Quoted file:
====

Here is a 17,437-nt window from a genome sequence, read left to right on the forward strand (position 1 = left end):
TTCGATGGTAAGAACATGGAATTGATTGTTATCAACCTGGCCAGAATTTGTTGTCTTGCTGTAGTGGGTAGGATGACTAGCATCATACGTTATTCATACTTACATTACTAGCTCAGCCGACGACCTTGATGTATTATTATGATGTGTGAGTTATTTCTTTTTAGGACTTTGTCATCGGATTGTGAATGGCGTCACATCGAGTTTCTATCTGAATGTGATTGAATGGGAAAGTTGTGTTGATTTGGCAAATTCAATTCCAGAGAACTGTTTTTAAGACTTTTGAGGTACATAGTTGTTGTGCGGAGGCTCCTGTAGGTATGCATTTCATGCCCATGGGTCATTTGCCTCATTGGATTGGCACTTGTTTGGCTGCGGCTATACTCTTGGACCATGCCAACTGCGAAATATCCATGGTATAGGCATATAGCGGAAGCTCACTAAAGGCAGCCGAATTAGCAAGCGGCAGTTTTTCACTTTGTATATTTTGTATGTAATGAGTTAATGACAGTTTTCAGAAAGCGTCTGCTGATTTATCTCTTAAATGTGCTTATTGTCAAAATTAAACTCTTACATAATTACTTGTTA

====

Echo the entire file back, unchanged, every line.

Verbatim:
Here is a 17,437-nt window from a genome sequence, read left to right on the forward strand (position 1 = left end):
TTCGATGGTAAGAACATGGAATTGATTGTTATCAACCTGGCCAGAATTTGTTGTCTTGCTGTAGTGGGTAGGATGACTAGCATCATACGTTATTCATACTTACATTACTAGCTCAGCCGACGACCTTGATGTATTATTATGATGTGTGAGTTATTTCTTTTTAGGACTTTGTCATCGGATTGTGAATGGCGTCACATCGAGTTTCTATCTGAATGTGATTGAATGGGAAAGTTGTGTTGATTTGGCAAATTCAATTCCAGAGAACTGTTTTTAAGACTTTTGAGGTACATAGTTGTTGTGCGGAGGCTCCTGTAGGTATGCATTTCATGCCCATGGGTCATTTGCCTCATTGGATTGGCACTTGTTTGGCTGCGGCTATACTCTTGGACCATGCCAACTGCGAAATATCCATGGTATAGGCATATAGCGGAAGCTCACTAAAGGCAGCCGAATTAGCAAGCGGCAGTTTTTCACTTTGTATATTTTGTATGTAATGAGTTAATGACAGTTTTCAGAAAGCGTCTGCTGATTTATCTCTTAAATGTGCTTATTGTCAAAATTAAACTCTTACATAATTACTTGTTA